Aloha shirts all the rage

  • Aug. 29, 2014 4:00 p.m.



ALOHA DAVE  Dave Goldsmith will be selling his vast collection of Hawaiian shirts at the upcoming Annual Autumn Show and Shine at the Radium Springs Golf Course on September 20th.           Photo submitted
ALOHA DAVE Dave Goldsmith will be selling his vast collection of Hawaiian shirts at the upcoming Annual Autumn Show and Shine at the Radium Springs Golf Course on September 20th. Photo submitted

By Steve Hubrecht

Pioneer Staff

A secondhand Hawaiian shirt, bought on a whim, has turned into a business idea. Valley resident Dave Goldsmith, who lives between Brisco and Spillimacheen, bought his first Hawaiian shirt at an Edgewater garage sale four years ago, and recalls that the purchase made his wife roll her eyes. His wifes subtle hint at Daves taste did little to deter Daves budding enthusiasm for secondhand Hawaiian shirts and soon he was buying more.

During the next three years, I collected quite a few more at garage sales and thrift stores, said Mr. Goldsmith, who has taken to using the name Aloha Dave.

It occurred to Mr. Goldsmith that there are likely plenty more Hawaiian shirt-lovers out there and, sensing business potential, he has arranged to have a stand selling his vast collection at the upcoming Annual Autumn Show and Shine at the Radium Springs Golf Course on September 20th.The stand will be more about enjoying Hawaiian shirts than actually bringing in a large profit, according to Mr. Goldsmith.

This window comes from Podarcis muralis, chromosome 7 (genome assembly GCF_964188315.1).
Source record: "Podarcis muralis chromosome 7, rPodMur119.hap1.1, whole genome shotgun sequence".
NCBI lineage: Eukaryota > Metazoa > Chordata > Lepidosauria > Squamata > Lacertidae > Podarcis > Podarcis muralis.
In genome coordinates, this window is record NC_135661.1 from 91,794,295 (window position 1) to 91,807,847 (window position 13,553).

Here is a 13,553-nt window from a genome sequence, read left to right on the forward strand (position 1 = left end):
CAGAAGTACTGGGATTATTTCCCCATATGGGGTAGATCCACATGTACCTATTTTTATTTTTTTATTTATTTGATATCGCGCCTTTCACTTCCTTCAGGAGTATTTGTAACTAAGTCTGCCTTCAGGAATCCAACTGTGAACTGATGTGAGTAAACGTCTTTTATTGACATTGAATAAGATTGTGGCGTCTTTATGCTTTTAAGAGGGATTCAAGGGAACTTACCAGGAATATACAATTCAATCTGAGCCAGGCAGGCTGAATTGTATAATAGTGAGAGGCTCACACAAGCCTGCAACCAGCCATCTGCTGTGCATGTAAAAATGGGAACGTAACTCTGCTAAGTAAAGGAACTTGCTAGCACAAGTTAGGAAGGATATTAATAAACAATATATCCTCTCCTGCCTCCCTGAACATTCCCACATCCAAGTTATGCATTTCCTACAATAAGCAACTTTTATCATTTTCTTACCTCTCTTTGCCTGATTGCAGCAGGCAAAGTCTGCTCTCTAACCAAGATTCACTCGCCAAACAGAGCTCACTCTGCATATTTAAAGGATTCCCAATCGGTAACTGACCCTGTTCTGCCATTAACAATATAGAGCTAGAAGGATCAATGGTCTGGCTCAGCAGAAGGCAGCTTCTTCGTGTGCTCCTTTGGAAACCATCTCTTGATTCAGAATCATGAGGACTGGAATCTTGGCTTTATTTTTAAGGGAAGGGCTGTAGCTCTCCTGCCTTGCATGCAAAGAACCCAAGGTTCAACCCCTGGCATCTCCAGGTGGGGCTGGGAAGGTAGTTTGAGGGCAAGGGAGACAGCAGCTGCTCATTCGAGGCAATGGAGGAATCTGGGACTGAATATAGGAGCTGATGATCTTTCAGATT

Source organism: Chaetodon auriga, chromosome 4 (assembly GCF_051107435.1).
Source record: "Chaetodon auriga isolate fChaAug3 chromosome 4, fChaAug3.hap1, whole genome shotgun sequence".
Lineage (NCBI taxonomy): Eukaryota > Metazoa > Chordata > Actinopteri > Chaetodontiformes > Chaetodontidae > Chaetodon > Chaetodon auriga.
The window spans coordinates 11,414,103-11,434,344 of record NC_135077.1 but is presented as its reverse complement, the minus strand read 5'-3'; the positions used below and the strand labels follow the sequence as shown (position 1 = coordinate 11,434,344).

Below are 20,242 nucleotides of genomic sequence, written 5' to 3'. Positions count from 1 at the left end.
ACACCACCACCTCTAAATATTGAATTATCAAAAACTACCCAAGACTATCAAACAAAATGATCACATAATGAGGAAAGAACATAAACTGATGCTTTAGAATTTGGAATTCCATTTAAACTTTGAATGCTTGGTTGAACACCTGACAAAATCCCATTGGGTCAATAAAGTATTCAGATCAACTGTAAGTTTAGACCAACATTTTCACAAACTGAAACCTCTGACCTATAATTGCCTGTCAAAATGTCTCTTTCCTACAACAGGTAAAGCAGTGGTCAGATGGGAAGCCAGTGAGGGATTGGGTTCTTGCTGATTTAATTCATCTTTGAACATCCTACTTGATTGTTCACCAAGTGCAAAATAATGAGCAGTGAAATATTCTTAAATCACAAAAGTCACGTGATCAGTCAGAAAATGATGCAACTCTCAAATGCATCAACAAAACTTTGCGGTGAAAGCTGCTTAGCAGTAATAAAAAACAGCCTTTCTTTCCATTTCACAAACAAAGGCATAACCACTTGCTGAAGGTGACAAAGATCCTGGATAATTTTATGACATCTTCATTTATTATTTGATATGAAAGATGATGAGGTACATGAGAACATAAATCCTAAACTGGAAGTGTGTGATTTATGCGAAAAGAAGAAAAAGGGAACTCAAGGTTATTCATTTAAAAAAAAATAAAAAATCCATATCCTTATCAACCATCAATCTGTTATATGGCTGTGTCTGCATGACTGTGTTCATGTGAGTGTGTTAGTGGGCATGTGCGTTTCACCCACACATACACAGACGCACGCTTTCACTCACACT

I have fun at it, I have a good time, and I am planning on making tens of dollars, he said, alluding to his shirt prices, which will range from $10 to $20, and what he expects to be a modest profit.

Mr. Goldsmith greatly bolstered his collection during a road trip south this past winter, during which he programmed thrift stores and Goodwill stores into his GPS and returned with a staggering haul of secondhand Hawaiian shirts. He estimates he has about 380 of what he calls gently-used Hawaiian shirts, many of which will be for sale at the Radium car show, laundered, ironed and ready to wear. In a nod to the thrift store origins of many of the shirts, Mr. Goldsmith will donate some of the proceeds for the shirts sales to the Invermere thrift store. He said hes learning a lot since that Edgewater garage sale.

I know more about Hawaiian shirts than I ever thought I would, said Mr. Goldsmith. A lot of the shirts are actually still made in Hawaii, although they do come from all around the world now.

The mark of a good Hawaiian shirt no matter if its silk, rayon, cotton or polyester is, according to Mr. Goldsmith, whether or not the shirt pocket pattern matches the overall shirt pattern, and whether or not the pattern carries across the placket.

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